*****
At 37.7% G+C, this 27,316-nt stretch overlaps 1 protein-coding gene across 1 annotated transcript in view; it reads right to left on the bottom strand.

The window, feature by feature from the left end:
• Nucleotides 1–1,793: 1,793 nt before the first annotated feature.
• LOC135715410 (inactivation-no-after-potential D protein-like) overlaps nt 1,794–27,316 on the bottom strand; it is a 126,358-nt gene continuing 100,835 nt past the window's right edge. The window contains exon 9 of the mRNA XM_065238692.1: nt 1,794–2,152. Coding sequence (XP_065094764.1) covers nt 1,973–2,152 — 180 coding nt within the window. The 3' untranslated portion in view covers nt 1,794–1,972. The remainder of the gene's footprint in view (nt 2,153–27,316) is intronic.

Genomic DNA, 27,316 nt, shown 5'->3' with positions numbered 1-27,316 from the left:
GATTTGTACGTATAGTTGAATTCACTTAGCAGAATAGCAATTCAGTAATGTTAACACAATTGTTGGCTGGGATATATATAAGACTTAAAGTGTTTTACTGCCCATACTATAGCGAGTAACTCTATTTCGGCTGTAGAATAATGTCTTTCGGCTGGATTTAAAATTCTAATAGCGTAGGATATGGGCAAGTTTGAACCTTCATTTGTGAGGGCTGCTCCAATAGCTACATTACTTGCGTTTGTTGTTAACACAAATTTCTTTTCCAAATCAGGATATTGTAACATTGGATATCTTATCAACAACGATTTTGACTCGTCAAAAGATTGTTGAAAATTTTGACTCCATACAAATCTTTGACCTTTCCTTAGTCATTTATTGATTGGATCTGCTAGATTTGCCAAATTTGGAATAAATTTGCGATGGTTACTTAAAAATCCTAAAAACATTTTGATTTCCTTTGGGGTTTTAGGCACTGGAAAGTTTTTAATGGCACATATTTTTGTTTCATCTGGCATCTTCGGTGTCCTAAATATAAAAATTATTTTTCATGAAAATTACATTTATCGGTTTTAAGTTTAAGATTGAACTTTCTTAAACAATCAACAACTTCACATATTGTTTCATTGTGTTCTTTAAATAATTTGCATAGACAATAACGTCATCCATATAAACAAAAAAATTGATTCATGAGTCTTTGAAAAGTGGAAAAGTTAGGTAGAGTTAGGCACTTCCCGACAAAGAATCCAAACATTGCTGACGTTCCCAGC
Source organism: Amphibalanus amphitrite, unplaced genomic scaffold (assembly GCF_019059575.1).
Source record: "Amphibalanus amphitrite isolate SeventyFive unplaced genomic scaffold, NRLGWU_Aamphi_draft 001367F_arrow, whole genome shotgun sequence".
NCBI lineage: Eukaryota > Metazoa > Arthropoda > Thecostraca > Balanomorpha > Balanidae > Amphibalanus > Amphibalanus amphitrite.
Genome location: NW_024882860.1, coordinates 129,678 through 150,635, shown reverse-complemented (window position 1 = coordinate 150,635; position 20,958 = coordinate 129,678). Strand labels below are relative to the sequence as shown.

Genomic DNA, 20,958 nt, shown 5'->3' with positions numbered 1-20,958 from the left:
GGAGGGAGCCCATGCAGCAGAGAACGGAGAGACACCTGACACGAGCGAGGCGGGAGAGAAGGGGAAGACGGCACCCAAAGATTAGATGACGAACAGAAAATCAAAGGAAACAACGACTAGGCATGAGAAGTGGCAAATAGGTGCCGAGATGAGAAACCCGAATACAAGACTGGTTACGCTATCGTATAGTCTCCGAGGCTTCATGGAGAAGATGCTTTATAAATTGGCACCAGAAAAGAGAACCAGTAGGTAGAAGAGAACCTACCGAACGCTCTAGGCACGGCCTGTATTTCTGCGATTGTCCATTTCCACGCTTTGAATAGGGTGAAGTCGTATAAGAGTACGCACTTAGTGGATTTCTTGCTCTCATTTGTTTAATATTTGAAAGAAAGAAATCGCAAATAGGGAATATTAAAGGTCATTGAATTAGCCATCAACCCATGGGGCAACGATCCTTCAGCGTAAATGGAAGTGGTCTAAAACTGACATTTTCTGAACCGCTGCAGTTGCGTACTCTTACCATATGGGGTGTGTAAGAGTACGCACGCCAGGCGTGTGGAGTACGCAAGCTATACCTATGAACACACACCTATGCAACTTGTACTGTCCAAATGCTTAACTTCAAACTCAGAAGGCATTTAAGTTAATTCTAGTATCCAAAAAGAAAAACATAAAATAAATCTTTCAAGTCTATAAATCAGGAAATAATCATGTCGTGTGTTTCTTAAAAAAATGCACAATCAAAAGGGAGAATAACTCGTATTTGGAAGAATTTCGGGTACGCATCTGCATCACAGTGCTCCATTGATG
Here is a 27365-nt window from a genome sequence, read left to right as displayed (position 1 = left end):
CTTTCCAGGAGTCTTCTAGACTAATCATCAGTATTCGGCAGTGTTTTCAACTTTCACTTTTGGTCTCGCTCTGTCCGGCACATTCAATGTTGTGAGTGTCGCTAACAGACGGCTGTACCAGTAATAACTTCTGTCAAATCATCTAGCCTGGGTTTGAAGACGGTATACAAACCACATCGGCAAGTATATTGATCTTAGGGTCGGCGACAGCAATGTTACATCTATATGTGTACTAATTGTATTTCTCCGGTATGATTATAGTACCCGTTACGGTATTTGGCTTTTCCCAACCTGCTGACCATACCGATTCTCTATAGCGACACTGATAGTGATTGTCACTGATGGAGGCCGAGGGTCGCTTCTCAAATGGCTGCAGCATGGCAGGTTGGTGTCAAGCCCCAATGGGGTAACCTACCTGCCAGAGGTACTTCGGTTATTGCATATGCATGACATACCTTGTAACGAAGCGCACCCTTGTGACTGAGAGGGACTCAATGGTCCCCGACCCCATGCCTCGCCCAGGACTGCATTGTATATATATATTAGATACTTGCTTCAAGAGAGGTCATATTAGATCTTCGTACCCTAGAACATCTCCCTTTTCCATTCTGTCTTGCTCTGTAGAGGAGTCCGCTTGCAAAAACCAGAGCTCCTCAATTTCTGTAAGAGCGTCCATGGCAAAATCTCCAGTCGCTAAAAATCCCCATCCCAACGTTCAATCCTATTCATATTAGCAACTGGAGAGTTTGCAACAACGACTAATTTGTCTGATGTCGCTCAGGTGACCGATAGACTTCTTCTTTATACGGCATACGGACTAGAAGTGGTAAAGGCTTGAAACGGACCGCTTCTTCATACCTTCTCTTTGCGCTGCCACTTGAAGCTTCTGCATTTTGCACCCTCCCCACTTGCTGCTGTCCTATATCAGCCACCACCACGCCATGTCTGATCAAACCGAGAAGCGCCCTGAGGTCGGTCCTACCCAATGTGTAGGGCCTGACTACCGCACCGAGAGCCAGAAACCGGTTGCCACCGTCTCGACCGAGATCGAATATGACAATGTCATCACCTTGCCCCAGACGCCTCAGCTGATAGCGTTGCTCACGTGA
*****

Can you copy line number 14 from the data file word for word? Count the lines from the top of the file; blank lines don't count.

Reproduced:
CTTTCCAGGAGTCTTCTAGACTAATCATCAGTATTCGGCAGTGTTTTCAACTTTCACTTTTGGTCTCGCTCTGTCCGGCACATTCAATGTTGTGAGTGTCGCTAACAGACGGCTGTACCAGTAATAACTTCTGTCAAATCATCTAGCCTGGGTTTGAAGACGGTATACAAACCACATCGGCAAGTATATTGATCTTAGGGTCGGCGACAGCAATGTTACATCTATATGTGTACTAATTGTATTTCTCCGGTATGATTATAGTACCCGTTACGGTATTTGGCTTTTCCCAACCTGCTGACCATACCGATTCTCTATAGCGACACTGATAGTGATTGTCACTGATGGAGGCCGAGGGTCGCTTCTCAAATGGCTGCAGCATGGCAGGTTGGTGTCAAGCCCCAATGGGGTAACCTACCTGCCAGAGGTACTTCGGTTATTGCATATGCATGACATACCTTGTAACGAAGCGCACCCTTGTGACTGAGAGGGACTCAATGGTCCCCGACCCCATGCCTCGCCCAGGACTGCATTGTATATATATATTAGATACTTGCTTCAAGAGAGGTCATATTAGATCTTCGTACCCTAGAACATCTCCCTTTTCCATTCTGTCTTGCTCTGTAGAGGAGTCCGCTTGCAAAAACCAGAGCTCCTCAATTTCTGTAAGAGCGTCCATGGCAAAATCTCCAGTCGCTAAAAATCCCCATCCCAACGTTCAATCCTATTCATATTAGCAACTGGAGAGTTTGCAACAACGACTAATTTGTCTGATGTCGCTCAGGTGACCGATAGACTTCTTCTTTATACGGCATACGGACTAGAAGTGGTAAAGGCTTGAAACGGACCGCTTCTTCATACCTTCTCTTTGCGCTGCCACTTGAAGCTTCTGCATTTTGCACCCTCCCCACTTGCTGCTGTCCTATATCAGCCACCACCACGCCATGTCTGATCAAACCGAGAAGCGCCCTGAGGTCGGTCCTACCCAATGTGTAGGGCCTGACTACCGCACCGAGAGCCAGAAACCGGTTGCCACCGTCTCGACCGAGATCGAATATGACAATGTCATCACCTTGCCCCAGACGCCTCAGCTGATAGCGTTGCTCACGTGA